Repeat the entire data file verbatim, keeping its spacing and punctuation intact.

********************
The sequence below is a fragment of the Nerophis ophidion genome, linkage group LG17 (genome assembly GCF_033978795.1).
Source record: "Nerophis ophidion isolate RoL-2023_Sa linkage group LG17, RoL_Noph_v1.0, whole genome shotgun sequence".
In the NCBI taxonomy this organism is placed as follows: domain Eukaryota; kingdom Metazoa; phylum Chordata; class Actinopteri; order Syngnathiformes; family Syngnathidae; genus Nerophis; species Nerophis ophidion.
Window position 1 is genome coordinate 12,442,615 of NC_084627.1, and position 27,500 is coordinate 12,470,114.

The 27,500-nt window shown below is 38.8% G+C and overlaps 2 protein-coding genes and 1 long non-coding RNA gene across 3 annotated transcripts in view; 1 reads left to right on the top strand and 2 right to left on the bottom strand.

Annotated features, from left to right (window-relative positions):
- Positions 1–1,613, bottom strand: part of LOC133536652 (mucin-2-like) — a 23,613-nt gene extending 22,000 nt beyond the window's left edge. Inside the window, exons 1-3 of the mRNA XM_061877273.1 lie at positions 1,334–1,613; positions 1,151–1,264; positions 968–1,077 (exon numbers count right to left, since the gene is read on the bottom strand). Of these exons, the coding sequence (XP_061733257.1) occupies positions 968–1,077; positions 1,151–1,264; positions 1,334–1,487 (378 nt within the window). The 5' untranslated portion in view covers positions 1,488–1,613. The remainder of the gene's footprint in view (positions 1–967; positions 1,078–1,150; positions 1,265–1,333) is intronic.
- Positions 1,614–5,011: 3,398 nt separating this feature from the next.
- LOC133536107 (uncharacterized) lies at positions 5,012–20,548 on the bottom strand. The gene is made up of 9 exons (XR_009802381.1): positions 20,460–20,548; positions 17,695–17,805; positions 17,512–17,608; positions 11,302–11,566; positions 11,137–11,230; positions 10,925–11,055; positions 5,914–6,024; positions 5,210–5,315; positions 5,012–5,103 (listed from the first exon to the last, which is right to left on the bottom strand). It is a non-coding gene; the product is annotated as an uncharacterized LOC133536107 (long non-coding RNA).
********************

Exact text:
The sequence below is a fragment of the Nerophis ophidion genome, linkage group LG17 (genome assembly GCF_033978795.1).
Source record: "Nerophis ophidion isolate RoL-2023_Sa linkage group LG17, RoL_Noph_v1.0, whole genome shotgun sequence".
In the NCBI taxonomy this organism is placed as follows: domain Eukaryota; kingdom Metazoa; phylum Chordata; class Actinopteri; order Syngnathiformes; family Syngnathidae; genus Nerophis; species Nerophis ophidion.
Window position 1 is genome coordinate 12,442,615 of NC_084627.1, and position 27,500 is coordinate 12,470,114.

The 27,500-nt window shown below is 38.8% G+C and overlaps 2 protein-coding genes and 1 long non-coding RNA gene across 3 annotated transcripts in view; 1 reads left to right on the top strand and 2 right to left on the bottom strand.

Annotated features, from left to right (window-relative positions):
- Positions 1–1,613, bottom strand: part of LOC133536652 (mucin-2-like) — a 23,613-nt gene extending 22,000 nt beyond the window's left edge. Inside the window, exons 1-3 of the mRNA XM_061877273.1 lie at positions 1,334–1,613; positions 1,151–1,264; positions 968–1,077 (exon numbers count right to left, since the gene is read on the bottom strand). Of these exons, the coding sequence (XP_061733257.1) occupies positions 968–1,077; positions 1,151–1,264; positions 1,334–1,487 (378 nt within the window). The 5' untranslated portion in view covers positions 1,488–1,613. The remainder of the gene's footprint in view (positions 1–967; positions 1,078–1,150; positions 1,265–1,333) is intronic.
- Positions 1,614–5,011: 3,398 nt separating this feature from the next.
- LOC133536107 (uncharacterized) lies at positions 5,012–20,548 on the bottom strand. The gene is made up of 9 exons (XR_009802381.1): positions 20,460–20,548; positions 17,695–17,805; positions 17,512–17,608; positions 11,302–11,566; positions 11,137–11,230; positions 10,925–11,055; positions 5,914–6,024; positions 5,210–5,315; positions 5,012–5,103 (listed from the first exon to the last, which is right to left on the bottom strand). It is a non-coding gene; the product is annotated as an uncharacterized LOC133536107 (long non-coding RNA).